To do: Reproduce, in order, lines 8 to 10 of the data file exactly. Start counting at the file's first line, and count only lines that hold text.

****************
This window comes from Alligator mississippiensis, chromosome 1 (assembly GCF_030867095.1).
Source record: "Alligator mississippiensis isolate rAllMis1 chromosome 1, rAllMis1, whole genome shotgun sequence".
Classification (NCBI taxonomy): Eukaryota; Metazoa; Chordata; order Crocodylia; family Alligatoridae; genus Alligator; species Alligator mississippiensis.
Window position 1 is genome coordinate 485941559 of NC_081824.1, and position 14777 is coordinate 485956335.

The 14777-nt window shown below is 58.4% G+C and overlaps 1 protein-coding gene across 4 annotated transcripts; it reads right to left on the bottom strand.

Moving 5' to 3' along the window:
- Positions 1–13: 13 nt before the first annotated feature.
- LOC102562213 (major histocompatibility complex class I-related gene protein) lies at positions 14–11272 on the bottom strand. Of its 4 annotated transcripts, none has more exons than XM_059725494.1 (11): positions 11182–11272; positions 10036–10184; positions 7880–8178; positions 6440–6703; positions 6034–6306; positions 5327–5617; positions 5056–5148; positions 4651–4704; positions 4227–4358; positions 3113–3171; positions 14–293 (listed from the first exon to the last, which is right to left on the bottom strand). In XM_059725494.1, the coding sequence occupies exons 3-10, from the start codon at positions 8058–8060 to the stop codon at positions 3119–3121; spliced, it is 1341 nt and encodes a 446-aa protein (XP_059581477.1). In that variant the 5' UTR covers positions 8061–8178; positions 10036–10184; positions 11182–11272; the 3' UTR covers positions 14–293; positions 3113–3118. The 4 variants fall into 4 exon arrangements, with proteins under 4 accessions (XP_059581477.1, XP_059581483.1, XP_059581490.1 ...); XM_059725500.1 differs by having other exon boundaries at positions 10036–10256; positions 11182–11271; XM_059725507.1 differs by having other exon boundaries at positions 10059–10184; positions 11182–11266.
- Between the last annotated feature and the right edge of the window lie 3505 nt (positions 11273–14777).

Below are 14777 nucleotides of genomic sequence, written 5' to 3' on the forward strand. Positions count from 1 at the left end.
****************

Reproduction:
- LOC102562213 (major histocompatibility complex class I-related gene protein) lies at positions 14–11272 on the bottom strand. Of its 4 annotated transcripts, none has more exons than XM_059725494.1 (11): positions 11182–11272; positions 10036–10184; positions 7880–8178; positions 6440–6703; positions 6034–6306; positions 5327–5617; positions 5056–5148; positions 4651–4704; positions 4227–4358; positions 3113–3171; positions 14–293 (listed from the first exon to the last, which is right to left on the bottom strand). In XM_059725494.1, the coding sequence occupies exons 3-10, from the start codon at positions 8058–8060 to the stop codon at positions 3119–3121; spliced, it is 1341 nt and encodes a 446-aa protein (XP_059581477.1). In that variant the 5' UTR covers positions 8061–8178; positions 10036–10184; positions 11182–11272; the 3' UTR covers positions 14–293; positions 3113–3118. The 4 variants fall into 4 exon arrangements, with proteins under 4 accessions (XP_059581477.1, XP_059581483.1, XP_059581490.1 ...); XM_059725500.1 differs by having other exon boundaries at positions 10036–10256; positions 11182–11271; XM_059725507.1 differs by having other exon boundaries at positions 10059–10184; positions 11182–11266.
- Between the last annotated feature and the right edge of the window lie 3505 nt (positions 11273–14777).

Below are 14777 nucleotides of genomic sequence, written 5' to 3' on the forward strand. Positions count from 1 at the left end.